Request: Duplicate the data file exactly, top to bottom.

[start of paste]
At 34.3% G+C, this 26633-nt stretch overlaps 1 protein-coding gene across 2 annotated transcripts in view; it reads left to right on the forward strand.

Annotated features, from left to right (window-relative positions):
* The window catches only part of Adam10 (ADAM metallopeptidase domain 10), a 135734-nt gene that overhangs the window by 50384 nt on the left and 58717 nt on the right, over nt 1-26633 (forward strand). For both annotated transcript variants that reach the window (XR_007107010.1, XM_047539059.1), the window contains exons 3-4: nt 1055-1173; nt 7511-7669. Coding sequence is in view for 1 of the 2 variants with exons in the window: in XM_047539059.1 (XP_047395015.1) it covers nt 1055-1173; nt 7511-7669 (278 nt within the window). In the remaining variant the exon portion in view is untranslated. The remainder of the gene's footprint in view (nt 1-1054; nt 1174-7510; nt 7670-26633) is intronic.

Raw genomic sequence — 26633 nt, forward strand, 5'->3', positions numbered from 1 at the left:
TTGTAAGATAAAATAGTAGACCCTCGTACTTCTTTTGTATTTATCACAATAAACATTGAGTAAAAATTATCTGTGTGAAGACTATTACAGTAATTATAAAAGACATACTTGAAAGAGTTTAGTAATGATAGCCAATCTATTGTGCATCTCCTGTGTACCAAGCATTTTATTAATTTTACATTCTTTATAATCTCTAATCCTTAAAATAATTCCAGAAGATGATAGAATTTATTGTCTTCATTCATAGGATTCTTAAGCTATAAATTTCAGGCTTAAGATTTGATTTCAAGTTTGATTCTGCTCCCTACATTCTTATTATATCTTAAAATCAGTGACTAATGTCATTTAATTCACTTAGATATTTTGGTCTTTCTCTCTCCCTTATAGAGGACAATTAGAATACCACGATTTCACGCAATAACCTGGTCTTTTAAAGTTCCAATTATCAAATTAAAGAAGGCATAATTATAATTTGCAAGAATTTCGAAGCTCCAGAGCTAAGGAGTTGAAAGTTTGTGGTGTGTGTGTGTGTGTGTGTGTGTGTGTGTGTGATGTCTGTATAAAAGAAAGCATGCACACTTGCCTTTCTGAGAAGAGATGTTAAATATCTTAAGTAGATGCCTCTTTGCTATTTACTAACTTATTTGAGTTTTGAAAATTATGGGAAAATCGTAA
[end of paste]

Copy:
At 34.3% G+C, this 26633-nt stretch overlaps 1 protein-coding gene across 2 annotated transcripts in view; it reads left to right on the forward strand.

Annotated features, from left to right (window-relative positions):
* The window catches only part of Adam10 (ADAM metallopeptidase domain 10), a 135734-nt gene that overhangs the window by 50384 nt on the left and 58717 nt on the right, over nt 1-26633 (forward strand). For both annotated transcript variants that reach the window (XR_007107010.1, XM_047539059.1), the window contains exons 3-4: nt 1055-1173; nt 7511-7669. Coding sequence is in view for 1 of the 2 variants with exons in the window: in XM_047539059.1 (XP_047395015.1) it covers nt 1055-1173; nt 7511-7669 (278 nt within the window). In the remaining variant the exon portion in view is untranslated. The remainder of the gene's footprint in view (nt 1-1054; nt 1174-7510; nt 7670-26633) is intronic.

Raw genomic sequence — 26633 nt, forward strand, 5'->3', positions numbered from 1 at the left:
TTGTAAGATAAAATAGTAGACCCTCGTACTTCTTTTGTATTTATCACAATAAACATTGAGTAAAAATTATCTGTGTGAAGACTATTACAGTAATTATAAAAGACATACTTGAAAGAGTTTAGTAATGATAGCCAATCTATTGTGCATCTCCTGTGTACCAAGCATTTTATTAATTTTACATTCTTTATAATCTCTAATCCTTAAAATAATTCCAGAAGATGATAGAATTTATTGTCTTCATTCATAGGATTCTTAAGCTATAAATTTCAGGCTTAAGATTTGATTTCAAGTTTGATTCTGCTCCCTACATTCTTATTATATCTTAAAATCAGTGACTAATGTCATTTAATTCACTTAGATATTTTGGTCTTTCTCTCTCCCTTATAGAGGACAATTAGAATACCACGATTTCACGCAATAACCTGGTCTTTTAAAGTTCCAATTATCAAATTAAAGAAGGCATAATTATAATTTGCAAGAATTTCGAAGCTCCAGAGCTAAGGAGTTGAAAGTTTGTGGTGTGTGTGTGTGTGTGTGTGTGTGTGTGTGTGATGTCTGTATAAAAGAAAGCATGCACACTTGCCTTTCTGAGAAGAGATGTTAAATATCTTAAGTAGATGCCTCTTTGCTATTTACTAACTTATTTGAGTTTTGAAAATTATGGGAAAATCGTAA